Roof bar protrudes forwards
Finally this week it was on to two major items - The soft top and the second spare tyre.  The soft top is planned to be strapped behnd the roll cage when not in use, but the long pins which locate the roof are very awkward when the roof is folded, intruding forwards dangerously.  My initial idea was to remove
Safer with bar removed
one of the two bolts that attach the long pin to the roof hinge mechanism, and replace it with a cotter pin and R clip that can be easily removed, and the long pin then hinged backwards out of the way.  However, now I am able to try this, it
Roof cleaned & fitted
seems that the long pin won't swivel far enough out of the way, so I intend oto remove the second bolt and replace that with another cotter pin, so that now the long pin can just be removed completely when the roof is lowered.   This will work well,  I believe.  I then cleaned up the roof itself which has years of dirt and grime on it, and it now looks and fits a lot better.

Spare wheel on boot
We are required to carry a second spare wheel, however the weight of such a spare, and our lack of space in the Healey makes this next to impossible.  By running the tyre sensors, and carry inner tubes, tyre plugs, and cans of tyre inflating goop, we have been gven permission to carry just a second spare tyre, which is a lot lighter.  However we still have to find a way to securely mount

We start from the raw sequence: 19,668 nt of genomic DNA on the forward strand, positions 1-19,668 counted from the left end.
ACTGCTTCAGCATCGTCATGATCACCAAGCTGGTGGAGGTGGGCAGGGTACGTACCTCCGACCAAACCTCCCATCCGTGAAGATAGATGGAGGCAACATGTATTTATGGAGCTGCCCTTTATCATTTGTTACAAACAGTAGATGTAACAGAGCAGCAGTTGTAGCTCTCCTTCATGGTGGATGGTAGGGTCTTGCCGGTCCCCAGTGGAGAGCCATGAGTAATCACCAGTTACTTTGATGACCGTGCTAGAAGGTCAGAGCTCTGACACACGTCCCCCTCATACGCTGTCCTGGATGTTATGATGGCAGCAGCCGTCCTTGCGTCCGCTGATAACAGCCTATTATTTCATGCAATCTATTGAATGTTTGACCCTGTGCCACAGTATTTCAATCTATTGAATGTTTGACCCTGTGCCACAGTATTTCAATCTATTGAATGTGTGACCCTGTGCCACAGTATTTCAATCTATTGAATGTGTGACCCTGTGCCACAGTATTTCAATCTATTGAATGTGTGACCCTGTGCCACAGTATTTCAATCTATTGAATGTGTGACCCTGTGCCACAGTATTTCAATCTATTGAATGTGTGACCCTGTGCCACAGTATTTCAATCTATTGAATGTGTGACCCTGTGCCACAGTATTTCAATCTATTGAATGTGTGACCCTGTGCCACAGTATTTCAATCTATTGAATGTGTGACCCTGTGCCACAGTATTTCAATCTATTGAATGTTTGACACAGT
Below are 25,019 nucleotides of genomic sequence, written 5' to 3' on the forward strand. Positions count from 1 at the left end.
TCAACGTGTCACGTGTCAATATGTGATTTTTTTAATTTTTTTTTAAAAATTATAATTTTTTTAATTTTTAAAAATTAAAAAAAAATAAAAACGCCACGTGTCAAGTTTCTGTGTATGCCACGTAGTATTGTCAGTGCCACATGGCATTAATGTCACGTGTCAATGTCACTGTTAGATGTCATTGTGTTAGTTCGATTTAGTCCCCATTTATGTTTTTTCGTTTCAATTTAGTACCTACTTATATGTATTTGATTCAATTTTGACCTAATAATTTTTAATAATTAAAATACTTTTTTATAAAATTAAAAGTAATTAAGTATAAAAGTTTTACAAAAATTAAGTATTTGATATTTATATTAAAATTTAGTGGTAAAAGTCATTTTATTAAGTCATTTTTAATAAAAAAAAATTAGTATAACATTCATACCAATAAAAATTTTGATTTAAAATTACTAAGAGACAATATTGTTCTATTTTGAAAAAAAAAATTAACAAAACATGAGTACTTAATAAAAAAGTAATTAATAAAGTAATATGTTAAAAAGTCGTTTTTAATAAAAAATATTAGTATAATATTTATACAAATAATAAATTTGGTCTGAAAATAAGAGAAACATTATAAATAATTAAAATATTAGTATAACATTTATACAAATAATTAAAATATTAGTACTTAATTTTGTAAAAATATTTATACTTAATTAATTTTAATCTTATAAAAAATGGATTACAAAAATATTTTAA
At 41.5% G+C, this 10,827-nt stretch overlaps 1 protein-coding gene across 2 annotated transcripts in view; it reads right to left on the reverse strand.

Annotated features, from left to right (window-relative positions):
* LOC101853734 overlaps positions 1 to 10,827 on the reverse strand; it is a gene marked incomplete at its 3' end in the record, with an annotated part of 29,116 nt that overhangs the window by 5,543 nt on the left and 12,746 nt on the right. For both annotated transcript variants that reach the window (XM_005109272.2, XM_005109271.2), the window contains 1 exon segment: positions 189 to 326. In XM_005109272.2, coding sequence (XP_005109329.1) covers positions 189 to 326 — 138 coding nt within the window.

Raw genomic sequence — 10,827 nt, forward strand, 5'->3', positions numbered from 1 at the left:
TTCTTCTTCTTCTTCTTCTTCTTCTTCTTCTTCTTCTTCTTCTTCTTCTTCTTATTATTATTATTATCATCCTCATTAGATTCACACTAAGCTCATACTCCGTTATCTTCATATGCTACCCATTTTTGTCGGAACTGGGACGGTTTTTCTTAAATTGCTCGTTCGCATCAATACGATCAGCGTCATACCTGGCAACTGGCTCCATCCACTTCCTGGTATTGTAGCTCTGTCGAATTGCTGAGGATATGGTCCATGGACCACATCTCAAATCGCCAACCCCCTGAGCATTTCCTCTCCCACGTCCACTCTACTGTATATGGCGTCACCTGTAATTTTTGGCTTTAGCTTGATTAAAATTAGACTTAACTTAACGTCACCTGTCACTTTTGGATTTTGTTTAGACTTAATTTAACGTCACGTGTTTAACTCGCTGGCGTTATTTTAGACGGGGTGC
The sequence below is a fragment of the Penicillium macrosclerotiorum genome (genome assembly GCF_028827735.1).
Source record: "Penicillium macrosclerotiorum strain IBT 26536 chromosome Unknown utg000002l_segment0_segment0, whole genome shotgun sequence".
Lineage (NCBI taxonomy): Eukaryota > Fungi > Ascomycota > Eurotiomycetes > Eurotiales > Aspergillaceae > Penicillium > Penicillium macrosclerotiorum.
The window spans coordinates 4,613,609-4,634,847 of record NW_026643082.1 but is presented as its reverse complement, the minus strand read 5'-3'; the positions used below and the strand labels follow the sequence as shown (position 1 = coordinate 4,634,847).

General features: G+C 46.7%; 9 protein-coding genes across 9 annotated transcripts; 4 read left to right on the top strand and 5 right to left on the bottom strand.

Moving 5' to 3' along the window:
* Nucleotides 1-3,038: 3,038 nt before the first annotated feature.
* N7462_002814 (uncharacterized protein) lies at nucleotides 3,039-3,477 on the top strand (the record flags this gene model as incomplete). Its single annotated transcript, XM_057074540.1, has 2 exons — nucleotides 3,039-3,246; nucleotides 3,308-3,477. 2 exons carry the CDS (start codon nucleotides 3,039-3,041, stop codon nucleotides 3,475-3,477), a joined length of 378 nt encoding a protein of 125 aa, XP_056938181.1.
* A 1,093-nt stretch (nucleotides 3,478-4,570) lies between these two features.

Mounted on the boot rack ?
this.  We tried a boot rack in Alice, but do not believe it is robust enough.  We considered a boot mox with the wheel mounted to the top, but considered that too complicated / expensive. We have come down to just putting steel reinforcing strips across the boot, inside and out, and just bolting tie-down eyes into that so we can strap the tyre to them directly.  We have to leave enough room to open the boot without the spare tyre fouling either the stored soft top or the roll cage, which means the tyre has to be mounted quite low down on the boot, where it then fouls the boot opening handling.  Still trying to work out the best way to get around all this !!  Work in progress !!

Washing down the engine bay